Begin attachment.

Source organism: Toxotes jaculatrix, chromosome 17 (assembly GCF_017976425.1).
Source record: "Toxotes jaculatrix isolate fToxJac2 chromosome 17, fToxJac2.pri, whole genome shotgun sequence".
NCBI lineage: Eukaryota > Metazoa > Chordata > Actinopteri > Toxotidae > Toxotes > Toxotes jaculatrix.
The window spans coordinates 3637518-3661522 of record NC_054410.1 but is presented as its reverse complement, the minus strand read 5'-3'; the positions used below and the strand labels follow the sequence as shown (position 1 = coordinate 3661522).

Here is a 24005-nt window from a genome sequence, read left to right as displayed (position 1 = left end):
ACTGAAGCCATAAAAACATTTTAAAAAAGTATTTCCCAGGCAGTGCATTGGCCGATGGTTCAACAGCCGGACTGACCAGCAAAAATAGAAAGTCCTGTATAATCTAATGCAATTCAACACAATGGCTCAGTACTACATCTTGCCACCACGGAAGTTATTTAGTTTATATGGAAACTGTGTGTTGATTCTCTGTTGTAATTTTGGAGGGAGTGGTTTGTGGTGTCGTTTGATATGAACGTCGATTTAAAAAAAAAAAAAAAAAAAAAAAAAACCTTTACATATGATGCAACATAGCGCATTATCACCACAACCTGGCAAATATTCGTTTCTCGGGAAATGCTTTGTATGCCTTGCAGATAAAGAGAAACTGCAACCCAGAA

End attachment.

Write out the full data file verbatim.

Source organism: Toxotes jaculatrix, chromosome 17 (assembly GCF_017976425.1).
Source record: "Toxotes jaculatrix isolate fToxJac2 chromosome 17, fToxJac2.pri, whole genome shotgun sequence".
NCBI lineage: Eukaryota > Metazoa > Chordata > Actinopteri > Toxotidae > Toxotes > Toxotes jaculatrix.
The window spans coordinates 3637518-3661522 of record NC_054410.1 but is presented as its reverse complement, the minus strand read 5'-3'; the positions used below and the strand labels follow the sequence as shown (position 1 = coordinate 3661522).

Here is a 24005-nt window from a genome sequence, read left to right as displayed (position 1 = left end):
ACTGAAGCCATAAAAACATTTTAAAAAAGTATTTCCCAGGCAGTGCATTGGCCGATGGTTCAACAGCCGGACTGACCAGCAAAAATAGAAAGTCCTGTATAATCTAATGCAATTCAACACAATGGCTCAGTACTACATCTTGCCACCACGGAAGTTATTTAGTTTATATGGAAACTGTGTGTTGATTCTCTGTTGTAATTTTGGAGGGAGTGGTTTGTGGTGTCGTTTGATATGAACGTCGATTTAAAAAAAAAAAAAAAAAAAAAAAAAACCTTTACATATGATGCAACATAGCGCATTATCACCACAACCTGGCAAATATTCGTTTCTCGGGAAATGCTTTGTATGCCTTGCAGATAAAGAGAAACTGCAACCCAGAA